To celebrate International Day of Families today, we look at the experiences of a tribal girl in Kenya and Syrian refugee children in Lebanon.
The background can be conflict, poverty or tribal traditions. But whatever the challenges faced by many families around the world, they usually have one thing in common - their desire to ensure a bright future for their children.
Today is International Day of Families, so we spoke to two families who live in different circumstances thousands of miles apart - but for whom education is the key to everything.
Turkana family from Kenya
The Turkana tribe of northern Kenya are traditionally pastoralists, living a semi-nomadic lifestyle based around their livestock. Traditionally, Turkana families will move depending to wherever there is water and plants for the animals - often following the rains.
One such family is led by Josephat Erot Ekamiis. Josephat will still move around with the livestock but his wives and children stay in the same place. The Turkana are traditionally polygamous and he has three wives and 18 children.
One of Josephat’s wives, Christine, has seven children – their only daughter Irine is the second oldest. Josephat and Christine have decided to give Irine an education and not arrange a "bride price" for her.
Ten-year-old Irine, her siblings, her mother, her father’s other two wives and their children all live in a collection of small huts (known as a boma or a manyatta) outside the town of Nasiger.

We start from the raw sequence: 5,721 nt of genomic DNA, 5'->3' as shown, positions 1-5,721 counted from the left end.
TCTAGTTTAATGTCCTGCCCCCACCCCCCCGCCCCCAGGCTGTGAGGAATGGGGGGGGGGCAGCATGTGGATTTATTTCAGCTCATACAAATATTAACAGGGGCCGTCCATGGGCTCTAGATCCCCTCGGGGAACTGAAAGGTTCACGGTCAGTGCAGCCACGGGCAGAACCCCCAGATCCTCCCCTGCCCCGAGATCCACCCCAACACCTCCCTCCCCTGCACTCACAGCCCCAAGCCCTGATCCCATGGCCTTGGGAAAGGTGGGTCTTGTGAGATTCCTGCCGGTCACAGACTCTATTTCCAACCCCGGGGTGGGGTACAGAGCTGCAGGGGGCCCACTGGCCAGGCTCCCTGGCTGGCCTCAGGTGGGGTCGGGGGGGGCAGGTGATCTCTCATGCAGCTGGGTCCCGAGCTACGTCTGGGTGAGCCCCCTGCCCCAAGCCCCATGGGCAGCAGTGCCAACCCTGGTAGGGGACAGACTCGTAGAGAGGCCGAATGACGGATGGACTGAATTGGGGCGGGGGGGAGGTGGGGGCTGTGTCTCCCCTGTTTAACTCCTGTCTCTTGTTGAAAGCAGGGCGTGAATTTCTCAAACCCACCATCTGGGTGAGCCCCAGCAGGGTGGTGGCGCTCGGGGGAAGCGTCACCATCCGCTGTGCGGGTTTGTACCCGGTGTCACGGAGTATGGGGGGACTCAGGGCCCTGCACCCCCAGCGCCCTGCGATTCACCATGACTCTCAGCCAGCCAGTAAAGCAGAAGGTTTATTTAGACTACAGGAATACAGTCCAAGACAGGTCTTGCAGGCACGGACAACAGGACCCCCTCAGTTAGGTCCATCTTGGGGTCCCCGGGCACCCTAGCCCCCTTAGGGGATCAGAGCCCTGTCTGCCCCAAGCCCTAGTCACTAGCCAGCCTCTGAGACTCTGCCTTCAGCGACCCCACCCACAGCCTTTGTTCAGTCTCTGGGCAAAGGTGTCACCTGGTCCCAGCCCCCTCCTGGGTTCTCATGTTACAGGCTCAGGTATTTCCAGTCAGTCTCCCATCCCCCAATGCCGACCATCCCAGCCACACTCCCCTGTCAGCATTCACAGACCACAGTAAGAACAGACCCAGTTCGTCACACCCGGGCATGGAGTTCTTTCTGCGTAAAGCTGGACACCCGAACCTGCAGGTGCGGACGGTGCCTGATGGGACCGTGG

Here Josephat and Christine talk about their family life – and their hopes for their only daughter Irine. The interviews are courtesy of Save the Children.
“I was born in this area and I grew up with my father," said Josephat. "After my father died I decided to settle here. We’ve been in this place since about 2000.
"All of my children have been born here. Migration is part of life for Turkana people. Whenever there are dry seasons, it becomes necessary to move the livestock in search of pasture and water.
"However, I don’t want to destabilise the children with too much moving around. Especially since the children are in school. It is good for them to stay in one place.
"When it is necessary to move the livestock, I send the older boys and often I will go with them with the livestock. But I always come back to this place.
“The same way you have a computer and you understand how to use it, I have a skill and I know how to take care of livestock.
“For example, when I am out with my goats, I have to take inventory of all my goats. I have to keep track of all the goats and know each and every one. I also know the generations and bloodlines of each goat. I know which one gave birth to which.
“Because I didn’t go to school, the only job we know is how to look after animals. We can’t do any other job – like farming or raising crops. In good seasons, we can get milk from the goats.
"Or in emergencies, for example if someone becomes sick, we can sell a goat to raise money and settle bills. If we have a visitor or need to have a feast we can slaughter a goat and use it for meat. Our goats are like a bank account that we can use to get money.